SERG Restaurant Group sets a high standard for farm-to-table practices, sourcing a diverse array of produce from regional farms. According to culinary director Chris Carge, its relationship with local growers like Adam’s Farm and Congaree Mill enriches menus with fresh vegetables, grains and even decorative flowers. Bradford Farms provides collard greens, watermelon, okra, pumpkins, squash, cabbage and sweet potatoes. 

“Nat (Bradford) has been bringing back heirloom and lost produce that were indigenous to South Carolina,” said Brad Blake, culinary operations director and SERG partner. “They are primarily known for the Bradford watermelons, but Nat’s work and efforts have brought back some phenomenal produce that you cannot always get anywhere else.” 

Tuten Farms provides SERG with the majority of its produce through the summer. “Squash, berries, potatoes, cauliflower – just about everything,” Blake said. “Tuten Farms always has the best and freshest available through the proper seasons; plus, we utilize their homemade jellies and jams.”

Frankie Bones plate of farm fresh food
©Bradford Farm

Sowing seeds of sustainability 

Even beyond the Fresh on the Menu program, numerous restaurants in the area maintain strong partnerships with local farmers, showcasing the region’s commitment to local sourcing. Many dining establishments prioritize locally grown produce to ensure freshness and support the community. For instance, Chef Frank’s Bistro sources its exquisite lion’s mane and chestnut mushrooms directly from Lowcountry Mushrooms, while Local Pie incorporates ingredients farmed along the Ogeechee River in Richmond Hill. 

The Bank, Pizza Co. and Burnt Church Distillery all source from River Root Farms for their microgreens. Bill Alberts, co-owner of The Bank and Pizza Co., said, “In the 30 years I’ve been in the restaurant business, River Root Farms has the best produce I’ve seen. They are reliable and always have stock that is fresh, diverse and of great quality.”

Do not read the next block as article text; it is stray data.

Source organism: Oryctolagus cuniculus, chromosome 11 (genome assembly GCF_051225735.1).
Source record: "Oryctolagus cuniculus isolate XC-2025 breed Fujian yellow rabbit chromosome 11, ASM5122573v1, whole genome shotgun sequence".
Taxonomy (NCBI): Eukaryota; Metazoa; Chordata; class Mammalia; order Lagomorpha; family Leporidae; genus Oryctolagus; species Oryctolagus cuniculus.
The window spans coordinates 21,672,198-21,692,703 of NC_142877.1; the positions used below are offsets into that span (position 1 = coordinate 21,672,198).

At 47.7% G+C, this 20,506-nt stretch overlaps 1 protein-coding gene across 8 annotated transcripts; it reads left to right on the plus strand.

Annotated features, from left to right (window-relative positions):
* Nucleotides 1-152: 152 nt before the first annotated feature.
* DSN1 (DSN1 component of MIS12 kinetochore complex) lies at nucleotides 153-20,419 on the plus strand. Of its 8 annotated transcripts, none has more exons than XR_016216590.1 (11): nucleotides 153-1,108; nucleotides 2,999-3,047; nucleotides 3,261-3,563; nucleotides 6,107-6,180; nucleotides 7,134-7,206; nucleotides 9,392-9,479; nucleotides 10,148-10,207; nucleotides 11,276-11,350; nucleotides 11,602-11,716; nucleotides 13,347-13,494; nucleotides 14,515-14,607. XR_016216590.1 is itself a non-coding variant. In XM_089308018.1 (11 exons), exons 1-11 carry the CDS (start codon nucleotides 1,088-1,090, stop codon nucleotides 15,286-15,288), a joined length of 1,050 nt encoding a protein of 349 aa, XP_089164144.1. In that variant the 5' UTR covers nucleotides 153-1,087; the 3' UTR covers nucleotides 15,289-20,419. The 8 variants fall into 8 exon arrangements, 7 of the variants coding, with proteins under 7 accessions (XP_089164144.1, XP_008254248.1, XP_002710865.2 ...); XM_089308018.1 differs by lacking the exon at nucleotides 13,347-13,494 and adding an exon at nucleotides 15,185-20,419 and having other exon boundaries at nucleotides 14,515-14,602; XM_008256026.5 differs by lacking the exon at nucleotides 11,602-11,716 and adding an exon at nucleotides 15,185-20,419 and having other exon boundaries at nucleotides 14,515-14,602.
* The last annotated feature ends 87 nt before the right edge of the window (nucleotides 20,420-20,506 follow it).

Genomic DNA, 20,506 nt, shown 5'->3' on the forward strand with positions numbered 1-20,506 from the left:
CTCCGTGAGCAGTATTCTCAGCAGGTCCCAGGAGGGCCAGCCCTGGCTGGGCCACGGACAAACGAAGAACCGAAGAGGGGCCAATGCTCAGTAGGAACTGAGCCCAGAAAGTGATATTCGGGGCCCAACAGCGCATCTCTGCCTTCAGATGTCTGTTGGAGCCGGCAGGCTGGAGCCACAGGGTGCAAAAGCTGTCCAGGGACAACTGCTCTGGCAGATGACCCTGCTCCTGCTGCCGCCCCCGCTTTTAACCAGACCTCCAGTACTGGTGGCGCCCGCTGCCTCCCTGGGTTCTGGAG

Michael Anthony’s Cucina Italiana prides itself on sourcing a significant portion of its fresh produce through FreshPoint, a distributor known for its commitment to local farms. This partnership allows the restaurant to feature ingredients from esteemed local agricultural partners such as the Gullah Farmers’ Cooperative, Marsh Hen Hill, Bland Farms and LandTec USA.

Lowcountry Fresh Market and Cafe in Bluffton partners with many farmers across the Lowcountry to offer a wide selection of locally grown produce. 

Root produce just pulled out of the ground
©Gullah Farmers Coop

Grain to glass 

While farm-to-table typically brings to mind fresh produce and dining, it also extends into the realm of spirits. Hilton Head Distillery exemplifies this connection through its collaboration with Adam’s Farm for sugar cane, a key ingredient in its fresh cane juice, Agricole-style rum.

“(Adam’s Farm) grows a beautiful varietal of purple ribbon sugar cane,” said Whitney D. Meriwether, master distiller and general manager of Hilton Head Distillery. “We also work with Weather’s Farm in St. George, which grows grain that we use in our whiskey production. He has maybe the only malting facility in South Carolina, and purchasing from him allows us to make whiskey with 100 percent S.C.-grown grain. And, of course, I can’t leave out Marsh Hen Mill. The story of them reviving the all-but-extinct Jimmy Red Corn is amazing. They grow and mill unique and flavorful grains that will always have a place in our S.C. whiskey.”

purple ribbon sugar cane